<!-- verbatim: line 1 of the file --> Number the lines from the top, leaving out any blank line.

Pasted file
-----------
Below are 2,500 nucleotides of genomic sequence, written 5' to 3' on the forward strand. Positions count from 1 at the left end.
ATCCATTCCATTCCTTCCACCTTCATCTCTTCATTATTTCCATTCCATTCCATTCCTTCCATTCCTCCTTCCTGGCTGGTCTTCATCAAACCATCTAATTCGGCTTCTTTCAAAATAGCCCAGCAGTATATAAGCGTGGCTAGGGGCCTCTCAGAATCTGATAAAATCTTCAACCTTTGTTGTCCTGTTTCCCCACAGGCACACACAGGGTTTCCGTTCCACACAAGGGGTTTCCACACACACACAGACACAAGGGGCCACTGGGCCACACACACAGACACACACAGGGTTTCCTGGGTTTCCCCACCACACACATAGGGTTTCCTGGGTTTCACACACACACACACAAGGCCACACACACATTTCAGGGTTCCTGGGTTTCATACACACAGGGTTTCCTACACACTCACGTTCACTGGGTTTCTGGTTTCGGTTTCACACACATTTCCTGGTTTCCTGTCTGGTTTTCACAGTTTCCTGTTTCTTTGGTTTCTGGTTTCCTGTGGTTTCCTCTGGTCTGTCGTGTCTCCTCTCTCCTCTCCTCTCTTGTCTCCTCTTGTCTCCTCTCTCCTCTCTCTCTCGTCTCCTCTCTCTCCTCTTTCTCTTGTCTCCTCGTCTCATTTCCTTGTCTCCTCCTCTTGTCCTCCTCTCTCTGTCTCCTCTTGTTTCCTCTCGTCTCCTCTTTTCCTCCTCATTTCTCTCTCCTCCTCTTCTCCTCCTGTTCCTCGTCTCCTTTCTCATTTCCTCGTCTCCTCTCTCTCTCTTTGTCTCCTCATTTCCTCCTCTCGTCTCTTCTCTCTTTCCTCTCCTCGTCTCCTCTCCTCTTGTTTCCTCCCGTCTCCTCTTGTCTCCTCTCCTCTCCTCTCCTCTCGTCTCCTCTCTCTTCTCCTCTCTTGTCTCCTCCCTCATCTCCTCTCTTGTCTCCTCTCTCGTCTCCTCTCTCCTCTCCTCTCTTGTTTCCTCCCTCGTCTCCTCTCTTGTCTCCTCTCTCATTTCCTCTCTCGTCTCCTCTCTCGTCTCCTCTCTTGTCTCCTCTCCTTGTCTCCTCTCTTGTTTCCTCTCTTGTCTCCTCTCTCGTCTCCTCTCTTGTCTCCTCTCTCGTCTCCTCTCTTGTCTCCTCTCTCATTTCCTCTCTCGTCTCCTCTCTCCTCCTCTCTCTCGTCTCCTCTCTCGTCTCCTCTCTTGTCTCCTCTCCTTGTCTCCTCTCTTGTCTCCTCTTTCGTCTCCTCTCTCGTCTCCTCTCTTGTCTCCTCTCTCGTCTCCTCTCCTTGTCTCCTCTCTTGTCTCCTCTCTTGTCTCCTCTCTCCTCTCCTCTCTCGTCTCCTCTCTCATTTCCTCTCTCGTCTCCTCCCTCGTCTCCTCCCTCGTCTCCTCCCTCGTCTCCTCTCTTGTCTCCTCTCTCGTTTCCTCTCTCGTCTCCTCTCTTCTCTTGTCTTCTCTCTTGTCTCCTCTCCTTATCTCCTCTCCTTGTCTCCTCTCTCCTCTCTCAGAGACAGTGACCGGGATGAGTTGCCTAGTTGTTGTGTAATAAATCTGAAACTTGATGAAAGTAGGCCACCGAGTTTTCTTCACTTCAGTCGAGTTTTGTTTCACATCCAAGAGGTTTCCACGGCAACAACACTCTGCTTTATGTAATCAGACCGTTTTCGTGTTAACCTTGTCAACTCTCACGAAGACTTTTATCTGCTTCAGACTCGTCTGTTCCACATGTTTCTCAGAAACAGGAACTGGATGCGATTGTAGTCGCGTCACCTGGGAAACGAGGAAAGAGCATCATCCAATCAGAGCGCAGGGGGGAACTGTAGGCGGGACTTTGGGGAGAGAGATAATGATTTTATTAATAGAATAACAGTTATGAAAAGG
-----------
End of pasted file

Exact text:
Below are 2,500 nucleotides of genomic sequence, written 5' to 3' on the forward strand. Positions count from 1 at the left end.